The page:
- 63 - Another criticis~·ofthe·presentarrangement is that suppliers fear that the carriers can co~peteunfairly because,in.their opinion, the added protective box makes cusnomer-owned systems ~ore expensive and less reliable than co~parable carrier;"'ownedsystems. The Panel. recognizes that the question of actUal overall cost is a comp Lex one and has made no.evaluation of costs, including those of administration, etc., as they relate to different·approaehes~ Section 6 discusses s~e of the general cost tradeoff areas in greater detail. Restriction of Use Present connection arrangements are on a per line basis·and are tailored to a specific te~inating arrangement. Some users may want to use a line for one purpose at one time (e.g., during the day) and something else at another time (e.g., during the night). This argues, in their opinion, for an arrangement that is physically a part of the te~inal rather than the line. The Bell System has agreed that· this may be possible using carrier-owned protective devices integrated into the customer equipment. In a different vein, the carriers point to a potential use of characteristics of specific designs in the network that are incidental to its normal use and that may be different in subsequent generations of equipment. An in·terconnecting arzangeaent that takes advarrtage bf such arrangements may unknowingly be made obsolete by new designs. An example brought before the Panel involved the use of single tones produced by pressing two touch-tone buttons simultaneously. The new integrated circuit version of the touch~tone generator does not produce the single tone since that feature was only incidental to the original design. SUMMARY OF ISSUES AND CONCLUSIONS The carriers have said that widespread interconnection will tend to impede innovation in the network, because, among other things, users will tend to op,pose changes by the carriers that make the users' equipment obsolete or require it to be modified. They have also said that direct interconnection without carrier-owned interconnecting arrangement will further impede their innovation because it removes the carrier-controlled buffer with known characteristics between the network and the interconnected equipment. So~e users, especially the large ones·and those in fast=oving fields such as computer time-sharing, have expressed the opinion that, with the necessarily deliberate rate of innovation expected in the·network, there will be no major problems in keeping up with network innovation. They do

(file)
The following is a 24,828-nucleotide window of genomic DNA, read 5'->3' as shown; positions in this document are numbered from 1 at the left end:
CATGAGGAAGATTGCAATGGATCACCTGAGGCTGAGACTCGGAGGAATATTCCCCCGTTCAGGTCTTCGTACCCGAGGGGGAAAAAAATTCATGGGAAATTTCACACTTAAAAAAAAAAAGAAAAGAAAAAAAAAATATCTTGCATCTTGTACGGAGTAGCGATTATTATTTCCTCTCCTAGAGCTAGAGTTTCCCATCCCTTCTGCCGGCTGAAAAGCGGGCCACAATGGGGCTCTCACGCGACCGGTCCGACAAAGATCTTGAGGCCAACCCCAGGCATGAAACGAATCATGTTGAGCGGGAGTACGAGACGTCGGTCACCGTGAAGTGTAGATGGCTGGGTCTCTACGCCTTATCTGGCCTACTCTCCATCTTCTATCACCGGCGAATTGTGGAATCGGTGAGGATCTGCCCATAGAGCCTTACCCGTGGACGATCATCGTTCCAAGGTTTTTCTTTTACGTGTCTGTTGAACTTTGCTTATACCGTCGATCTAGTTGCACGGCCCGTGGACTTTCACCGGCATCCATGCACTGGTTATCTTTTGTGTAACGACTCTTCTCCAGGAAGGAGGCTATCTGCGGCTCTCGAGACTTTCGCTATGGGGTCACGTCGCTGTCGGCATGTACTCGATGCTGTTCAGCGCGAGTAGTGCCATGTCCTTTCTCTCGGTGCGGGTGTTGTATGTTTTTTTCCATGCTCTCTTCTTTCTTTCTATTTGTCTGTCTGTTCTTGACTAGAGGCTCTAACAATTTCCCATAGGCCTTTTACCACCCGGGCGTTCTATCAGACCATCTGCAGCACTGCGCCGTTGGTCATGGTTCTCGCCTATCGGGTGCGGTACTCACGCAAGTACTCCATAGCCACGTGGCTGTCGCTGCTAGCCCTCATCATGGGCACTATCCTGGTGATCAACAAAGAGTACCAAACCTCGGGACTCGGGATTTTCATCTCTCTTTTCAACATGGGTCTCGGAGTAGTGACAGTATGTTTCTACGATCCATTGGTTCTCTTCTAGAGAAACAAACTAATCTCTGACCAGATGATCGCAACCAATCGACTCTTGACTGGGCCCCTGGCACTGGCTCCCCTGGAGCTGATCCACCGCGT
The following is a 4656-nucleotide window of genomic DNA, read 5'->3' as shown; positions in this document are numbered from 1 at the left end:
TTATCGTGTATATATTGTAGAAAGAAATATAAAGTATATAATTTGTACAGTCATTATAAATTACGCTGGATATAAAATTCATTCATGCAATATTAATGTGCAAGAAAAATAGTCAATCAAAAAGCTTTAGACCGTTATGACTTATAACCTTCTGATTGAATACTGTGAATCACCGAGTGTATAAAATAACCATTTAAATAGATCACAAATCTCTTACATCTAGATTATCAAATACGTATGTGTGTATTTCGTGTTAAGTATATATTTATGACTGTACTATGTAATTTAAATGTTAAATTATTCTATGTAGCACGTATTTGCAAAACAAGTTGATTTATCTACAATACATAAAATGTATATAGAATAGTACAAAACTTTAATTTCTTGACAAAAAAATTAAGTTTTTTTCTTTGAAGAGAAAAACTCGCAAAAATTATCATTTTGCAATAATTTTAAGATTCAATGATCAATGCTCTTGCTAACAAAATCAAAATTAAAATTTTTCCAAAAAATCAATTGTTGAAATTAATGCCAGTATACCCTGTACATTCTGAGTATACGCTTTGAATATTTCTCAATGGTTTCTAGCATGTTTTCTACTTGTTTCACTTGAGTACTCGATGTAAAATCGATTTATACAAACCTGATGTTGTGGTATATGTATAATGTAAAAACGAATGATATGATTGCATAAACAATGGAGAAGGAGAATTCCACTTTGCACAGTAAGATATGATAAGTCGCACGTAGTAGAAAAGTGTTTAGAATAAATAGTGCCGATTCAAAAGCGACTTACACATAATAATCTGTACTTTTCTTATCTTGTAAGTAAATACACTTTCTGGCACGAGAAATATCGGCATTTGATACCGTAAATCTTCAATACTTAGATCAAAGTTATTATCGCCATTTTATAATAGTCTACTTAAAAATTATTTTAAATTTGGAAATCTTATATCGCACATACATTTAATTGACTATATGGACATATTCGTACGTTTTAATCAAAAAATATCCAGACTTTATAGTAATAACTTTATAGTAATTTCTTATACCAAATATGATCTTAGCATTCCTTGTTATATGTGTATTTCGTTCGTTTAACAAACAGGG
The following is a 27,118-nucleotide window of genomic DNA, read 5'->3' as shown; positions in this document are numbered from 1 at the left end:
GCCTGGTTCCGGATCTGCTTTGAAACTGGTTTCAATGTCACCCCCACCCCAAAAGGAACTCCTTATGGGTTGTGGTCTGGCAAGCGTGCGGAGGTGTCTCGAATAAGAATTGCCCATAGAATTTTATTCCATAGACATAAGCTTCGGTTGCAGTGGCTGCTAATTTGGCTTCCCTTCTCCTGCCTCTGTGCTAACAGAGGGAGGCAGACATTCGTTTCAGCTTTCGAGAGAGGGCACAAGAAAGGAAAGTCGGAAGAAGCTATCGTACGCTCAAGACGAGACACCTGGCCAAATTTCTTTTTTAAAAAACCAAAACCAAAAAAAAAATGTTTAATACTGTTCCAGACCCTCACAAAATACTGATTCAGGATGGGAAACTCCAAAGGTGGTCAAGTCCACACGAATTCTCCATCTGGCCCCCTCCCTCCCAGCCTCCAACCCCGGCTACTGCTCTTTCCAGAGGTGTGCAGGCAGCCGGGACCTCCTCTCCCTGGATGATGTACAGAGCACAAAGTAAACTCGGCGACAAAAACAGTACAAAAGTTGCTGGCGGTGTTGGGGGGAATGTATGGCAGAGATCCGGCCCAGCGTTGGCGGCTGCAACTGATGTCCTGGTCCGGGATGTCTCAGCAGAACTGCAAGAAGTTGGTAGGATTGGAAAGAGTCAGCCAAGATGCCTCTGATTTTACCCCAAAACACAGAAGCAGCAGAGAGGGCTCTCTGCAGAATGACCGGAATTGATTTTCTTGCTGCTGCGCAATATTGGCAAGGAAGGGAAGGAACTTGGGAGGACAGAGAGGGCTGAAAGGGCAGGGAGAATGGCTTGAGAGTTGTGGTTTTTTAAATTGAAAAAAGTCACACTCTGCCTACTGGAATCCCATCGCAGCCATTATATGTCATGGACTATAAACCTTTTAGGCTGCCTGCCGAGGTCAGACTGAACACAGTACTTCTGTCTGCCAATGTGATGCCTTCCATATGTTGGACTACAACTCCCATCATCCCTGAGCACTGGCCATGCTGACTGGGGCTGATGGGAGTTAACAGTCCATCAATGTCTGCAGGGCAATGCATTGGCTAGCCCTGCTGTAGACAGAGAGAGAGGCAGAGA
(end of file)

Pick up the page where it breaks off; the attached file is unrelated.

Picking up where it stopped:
- 64 - not agree with the carriers' concerns regarding the need for a carrier- controlled' buffer. Some suppliers of equipment and services have ' expressed the op~n~on that the presence of.the carrier-owned interconnecting arrangement will impede innovation onthe'user side of the interface,.wh.are the goal is to optimize.theusers'.systemor use of equipment. Further, and perhaps more importantly, they question the ability of the carrier to respond rapidly enough to new situations in which new interconnection arrangements are required. While data on which to base tonclusions are limited, it is the opinion of the ~anel' that: 1. The advent of widespread interconnection itself, regardless of how it !s implemented and controlled, may indeed have some effect· on the rate of innova- tion by carriers, suppliers, and users. In.some cases, it may impede innovation in the network and, in other. cases, it could conceivably promote innovation because of the pressures of demand from users. It will certainly tend to increase the rate of innovation by suppliers and users. 2. The introduction of a certification program for direct interconnection will not significantly restrict carrier innovation if there is effective information exchange between-C;arriers, suppliers, and users. On the other hand, the suppliers and users will have more freedom to innovate. 3. balance, under the certification program, On innovation in the overall system by carriers and users of interconnected equipment is likely to increase.